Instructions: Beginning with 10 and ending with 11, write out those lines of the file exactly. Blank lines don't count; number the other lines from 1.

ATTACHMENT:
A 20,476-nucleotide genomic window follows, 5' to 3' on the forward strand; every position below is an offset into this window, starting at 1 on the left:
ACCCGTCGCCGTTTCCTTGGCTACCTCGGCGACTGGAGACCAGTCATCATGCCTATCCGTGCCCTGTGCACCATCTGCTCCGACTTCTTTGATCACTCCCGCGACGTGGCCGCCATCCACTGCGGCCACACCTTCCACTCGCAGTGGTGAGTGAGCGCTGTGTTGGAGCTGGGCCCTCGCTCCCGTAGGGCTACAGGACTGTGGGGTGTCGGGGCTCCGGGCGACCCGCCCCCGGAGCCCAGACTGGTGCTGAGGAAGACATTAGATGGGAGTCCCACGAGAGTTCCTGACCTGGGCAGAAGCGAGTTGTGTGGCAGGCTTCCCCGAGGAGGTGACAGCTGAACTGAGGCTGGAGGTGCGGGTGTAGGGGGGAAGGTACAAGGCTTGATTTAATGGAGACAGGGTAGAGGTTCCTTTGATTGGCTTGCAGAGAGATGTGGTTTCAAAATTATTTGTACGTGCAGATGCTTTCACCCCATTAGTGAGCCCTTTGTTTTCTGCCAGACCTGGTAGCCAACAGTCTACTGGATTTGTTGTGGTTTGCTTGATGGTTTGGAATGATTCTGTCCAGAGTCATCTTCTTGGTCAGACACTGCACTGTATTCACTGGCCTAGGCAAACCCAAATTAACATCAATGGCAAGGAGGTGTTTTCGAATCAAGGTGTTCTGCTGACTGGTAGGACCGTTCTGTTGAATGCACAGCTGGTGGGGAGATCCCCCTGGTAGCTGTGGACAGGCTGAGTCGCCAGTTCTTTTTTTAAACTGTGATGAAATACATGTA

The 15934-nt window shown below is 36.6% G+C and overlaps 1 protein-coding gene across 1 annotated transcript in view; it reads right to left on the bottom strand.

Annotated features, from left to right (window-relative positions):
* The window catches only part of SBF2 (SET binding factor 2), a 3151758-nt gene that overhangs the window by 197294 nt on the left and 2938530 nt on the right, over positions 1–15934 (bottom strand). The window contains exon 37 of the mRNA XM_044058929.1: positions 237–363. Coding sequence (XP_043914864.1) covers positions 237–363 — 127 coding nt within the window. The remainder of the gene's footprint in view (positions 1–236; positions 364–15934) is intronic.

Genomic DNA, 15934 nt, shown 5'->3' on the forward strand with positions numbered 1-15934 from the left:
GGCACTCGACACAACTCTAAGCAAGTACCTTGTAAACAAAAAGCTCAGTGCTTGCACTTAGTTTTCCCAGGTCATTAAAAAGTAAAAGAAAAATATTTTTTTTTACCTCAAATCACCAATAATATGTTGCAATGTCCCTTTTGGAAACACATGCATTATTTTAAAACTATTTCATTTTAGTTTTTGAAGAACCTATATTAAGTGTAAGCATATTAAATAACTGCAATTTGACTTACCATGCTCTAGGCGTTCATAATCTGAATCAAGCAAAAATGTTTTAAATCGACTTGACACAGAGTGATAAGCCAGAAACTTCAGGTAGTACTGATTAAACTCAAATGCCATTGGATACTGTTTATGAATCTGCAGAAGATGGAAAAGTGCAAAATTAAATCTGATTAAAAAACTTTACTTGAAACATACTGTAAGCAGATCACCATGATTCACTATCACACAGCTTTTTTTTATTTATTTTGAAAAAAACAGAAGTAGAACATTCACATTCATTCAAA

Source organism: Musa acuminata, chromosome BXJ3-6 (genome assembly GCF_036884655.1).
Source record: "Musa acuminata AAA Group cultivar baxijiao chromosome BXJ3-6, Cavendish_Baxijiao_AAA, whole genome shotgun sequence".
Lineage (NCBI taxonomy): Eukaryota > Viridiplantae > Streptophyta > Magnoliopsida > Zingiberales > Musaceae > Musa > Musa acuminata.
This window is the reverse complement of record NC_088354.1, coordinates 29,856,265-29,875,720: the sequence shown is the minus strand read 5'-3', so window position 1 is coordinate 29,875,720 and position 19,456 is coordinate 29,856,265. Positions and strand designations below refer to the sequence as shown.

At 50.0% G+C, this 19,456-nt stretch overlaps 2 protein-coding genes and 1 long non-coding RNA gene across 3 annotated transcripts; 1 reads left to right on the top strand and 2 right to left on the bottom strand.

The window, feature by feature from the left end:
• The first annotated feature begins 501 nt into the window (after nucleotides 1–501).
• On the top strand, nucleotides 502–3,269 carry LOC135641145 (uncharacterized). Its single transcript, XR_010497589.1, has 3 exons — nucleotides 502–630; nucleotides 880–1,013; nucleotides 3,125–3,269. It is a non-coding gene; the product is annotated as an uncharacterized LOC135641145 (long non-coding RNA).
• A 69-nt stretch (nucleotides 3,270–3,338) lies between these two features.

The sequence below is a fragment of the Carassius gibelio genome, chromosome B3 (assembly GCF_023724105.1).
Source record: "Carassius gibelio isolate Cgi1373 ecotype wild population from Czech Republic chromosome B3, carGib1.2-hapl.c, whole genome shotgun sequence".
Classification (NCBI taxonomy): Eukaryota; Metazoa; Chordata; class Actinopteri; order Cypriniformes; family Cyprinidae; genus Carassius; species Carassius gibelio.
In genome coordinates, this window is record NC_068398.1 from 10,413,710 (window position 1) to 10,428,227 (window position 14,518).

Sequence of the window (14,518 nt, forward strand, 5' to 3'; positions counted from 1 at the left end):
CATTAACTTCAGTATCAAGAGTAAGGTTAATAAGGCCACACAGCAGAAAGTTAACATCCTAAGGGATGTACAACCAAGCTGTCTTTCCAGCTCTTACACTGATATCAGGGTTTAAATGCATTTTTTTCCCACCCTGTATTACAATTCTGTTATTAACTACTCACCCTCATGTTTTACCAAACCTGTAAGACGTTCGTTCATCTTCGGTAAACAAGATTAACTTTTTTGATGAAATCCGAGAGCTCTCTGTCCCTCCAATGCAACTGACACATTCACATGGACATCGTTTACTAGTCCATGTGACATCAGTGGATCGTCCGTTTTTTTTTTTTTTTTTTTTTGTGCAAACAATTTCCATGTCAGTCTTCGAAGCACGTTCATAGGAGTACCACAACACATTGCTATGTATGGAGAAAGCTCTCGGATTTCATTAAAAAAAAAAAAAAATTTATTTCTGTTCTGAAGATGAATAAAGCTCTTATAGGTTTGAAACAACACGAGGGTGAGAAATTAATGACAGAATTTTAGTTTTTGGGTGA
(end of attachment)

Lineage (NCBI taxonomy): Eukaryota > Viridiplantae > Streptophyta > Magnoliopsida > Zingiberales > Musaceae > Musa > Musa acuminata.
This window is the reverse complement of record NC_088354.1, coordinates 29,856,265-29,875,720: the sequence shown is the minus strand read 5'-3', so window position 1 is coordinate 29,875,720 and position 19,456 is coordinate 29,856,265. Positions and strand designations below refer to the sequence as shown.